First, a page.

Watchtower: Misleading Government Officials

In 1989, Joe and I were accompanied by another couple from Bethel, Dorothy and Dennis, during our trip to Turkey. When we visited the Turkish Branch Office we carried with us a large brown manila envelope that had been personally handed to the other couple by Don Adams. (Adams is currently the president of the Watch Tower Bible and Tract Society of Pennsylvania.)

At that time Jehovah’s Witnesses were not registered with the Turkish government as a “Christian religion.” Instead, the German branch overseer was registered as being the head of an “educational society.”

(After getting this far into this story, a few readers might argue that it’s because Jehovah’s Witnesses were banned or persecuted in some countries that the preaching work must be accomplished by “hook or by crook” – using any means necessary.)

The manila envelope contained US headquarter’s letters and outlines of talks to be delivered to the underground branch overseer in Turkey. This method was used because all incoming postal mail to that address was searched. At the time Joe and I were under the impression that’s all we carried to the branch. When we were going through Turkish Customs and our luggage was being searched, no one cared to look in that large brown envelope we carried.

What we didn’t know was that our fellow Bethelites were carrying a laptop computer which they declared as their own to use “to take notes” as we toured the country. It was actually from the Watch Tower’s world headquarters in New York and intended for use by the Turkish Watchtower underground branch office.

Two military officers with guns in their hands put Dennis and Dorothy through an intense interrogation that was as frightening for us as it was for them. The customs officers were trying to get us to admit we were smuggling the computer into the country. Dennis told the military officers that Joe and I did not know they had a computer with them – which we didn’t. After about thirty minutes of intense questioning, they finally let us go.

Later Dennis admitted to us that he and Dorothy purposely did not mention the computer for fear we would object to their having it with them. How right they were! At that time Turkey had a terrible reputation for arresting Americans for the slightest provocation. We personally would have never approved of taking such a chance, although we knew that many other JWs would do so willingly – believing they “were engaged in God’s work.”

If the Turkish officers had decided to hold us and charge us for “smuggling” at that time we would have been held in a horrible jail. The American Embassy would have found it extremely difficult to get us out. American tourists were warned that when they went to Turkey that they should not disobey any Turkish laws because of the potential for severe consequences. They were also warned that it would be very difficult to get any help from the Embassy.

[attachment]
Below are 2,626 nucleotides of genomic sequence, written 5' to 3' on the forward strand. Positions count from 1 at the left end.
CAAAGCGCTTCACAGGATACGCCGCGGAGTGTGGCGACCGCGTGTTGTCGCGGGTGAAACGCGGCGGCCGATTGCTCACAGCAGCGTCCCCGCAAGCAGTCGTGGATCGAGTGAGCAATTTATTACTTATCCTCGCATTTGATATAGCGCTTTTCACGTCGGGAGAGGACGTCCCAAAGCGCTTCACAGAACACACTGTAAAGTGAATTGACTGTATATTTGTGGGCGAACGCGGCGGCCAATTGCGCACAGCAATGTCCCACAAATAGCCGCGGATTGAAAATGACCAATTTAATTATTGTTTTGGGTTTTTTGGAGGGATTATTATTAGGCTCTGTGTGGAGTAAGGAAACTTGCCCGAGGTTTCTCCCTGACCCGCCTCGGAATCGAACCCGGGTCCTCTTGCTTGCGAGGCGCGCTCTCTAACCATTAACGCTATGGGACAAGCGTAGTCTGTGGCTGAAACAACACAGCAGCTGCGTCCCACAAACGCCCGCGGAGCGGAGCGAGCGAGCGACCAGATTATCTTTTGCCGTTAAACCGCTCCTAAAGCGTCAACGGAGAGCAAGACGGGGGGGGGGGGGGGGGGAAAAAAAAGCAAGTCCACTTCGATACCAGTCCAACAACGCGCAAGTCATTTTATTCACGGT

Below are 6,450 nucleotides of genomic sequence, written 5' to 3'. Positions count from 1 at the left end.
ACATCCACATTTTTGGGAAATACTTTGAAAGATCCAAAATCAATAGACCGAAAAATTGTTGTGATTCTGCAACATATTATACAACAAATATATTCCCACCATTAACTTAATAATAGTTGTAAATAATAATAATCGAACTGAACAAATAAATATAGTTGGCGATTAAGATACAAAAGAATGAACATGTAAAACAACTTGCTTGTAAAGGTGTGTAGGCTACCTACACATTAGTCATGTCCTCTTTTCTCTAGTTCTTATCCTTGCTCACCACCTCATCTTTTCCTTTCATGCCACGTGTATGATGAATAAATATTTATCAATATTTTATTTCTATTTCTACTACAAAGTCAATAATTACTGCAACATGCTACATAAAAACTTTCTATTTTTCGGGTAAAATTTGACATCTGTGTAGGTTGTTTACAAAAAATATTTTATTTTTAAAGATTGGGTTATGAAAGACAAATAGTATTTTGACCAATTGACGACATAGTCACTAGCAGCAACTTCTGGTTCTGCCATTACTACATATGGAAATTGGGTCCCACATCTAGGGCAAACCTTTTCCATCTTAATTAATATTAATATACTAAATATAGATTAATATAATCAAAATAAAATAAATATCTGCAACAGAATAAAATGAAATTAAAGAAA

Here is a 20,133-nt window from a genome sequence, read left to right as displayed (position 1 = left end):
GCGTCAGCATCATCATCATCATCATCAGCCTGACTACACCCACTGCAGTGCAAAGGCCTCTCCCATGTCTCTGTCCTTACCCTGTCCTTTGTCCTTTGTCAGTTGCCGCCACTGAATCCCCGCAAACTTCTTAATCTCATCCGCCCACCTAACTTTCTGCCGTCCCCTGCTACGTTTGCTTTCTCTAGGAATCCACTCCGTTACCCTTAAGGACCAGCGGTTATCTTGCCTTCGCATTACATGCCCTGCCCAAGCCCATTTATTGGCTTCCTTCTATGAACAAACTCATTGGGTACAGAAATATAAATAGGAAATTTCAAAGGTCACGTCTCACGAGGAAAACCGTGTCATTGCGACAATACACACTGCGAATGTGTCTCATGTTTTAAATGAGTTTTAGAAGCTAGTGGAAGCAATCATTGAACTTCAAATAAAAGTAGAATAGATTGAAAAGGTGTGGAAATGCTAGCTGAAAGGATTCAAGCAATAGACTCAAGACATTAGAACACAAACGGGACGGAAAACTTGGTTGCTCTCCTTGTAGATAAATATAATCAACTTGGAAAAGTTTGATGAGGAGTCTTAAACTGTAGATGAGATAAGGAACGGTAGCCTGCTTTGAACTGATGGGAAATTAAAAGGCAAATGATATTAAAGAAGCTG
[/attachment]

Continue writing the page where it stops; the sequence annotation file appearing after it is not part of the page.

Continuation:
Portrayal of the inside of Turkish prisons during the  1970-80s
Portrayal of the inside of Turkish prisons during the 1970-80s

I can remember as far back as in the 1970s when Jehovah’s Witnesses thought nothing of misleading customs officers by smuggling into countries various goods for Witness missionaries. In fact, many of those missionaries were in those countries while being registered for other reasons than being Jehovah’s Witnesses.

Sometime in the 1960s one Witness and his wife came up with a plan to smuggle a Volkswagen Beetle into Colombia, South America: They would carry with them a single part of the car each time they crossed the border. Taking an automobile into the country was very expensive, but not for car parts. Eventually when they had enough parts they reassembled the car. The local missionaries then had a car “to use for the ministry.”

At the time we all laughed at the stealthy ways our brothers would use to mislead governments. Our attitude was that if we were able “to get the preaching work done” then it was “okay to break the law.” You can go back and find old Watchtower literature from those years to read about actual experiences of this sort.

Now when I look back on those days I regret that I ever approved of that kind of thinking.

The following National Geographic -TV documentary describes exactly what an American faced while imprisoned in Turkey at that time. Joe and I could have faced a very terrifying similar situation if we had been arrested and held by the Turkish authorities.

Leave a Reply 0

Your email address will not be published. Required fields are marked *

This site uses Akismet to reduce spam. Learn how your comment data is processed.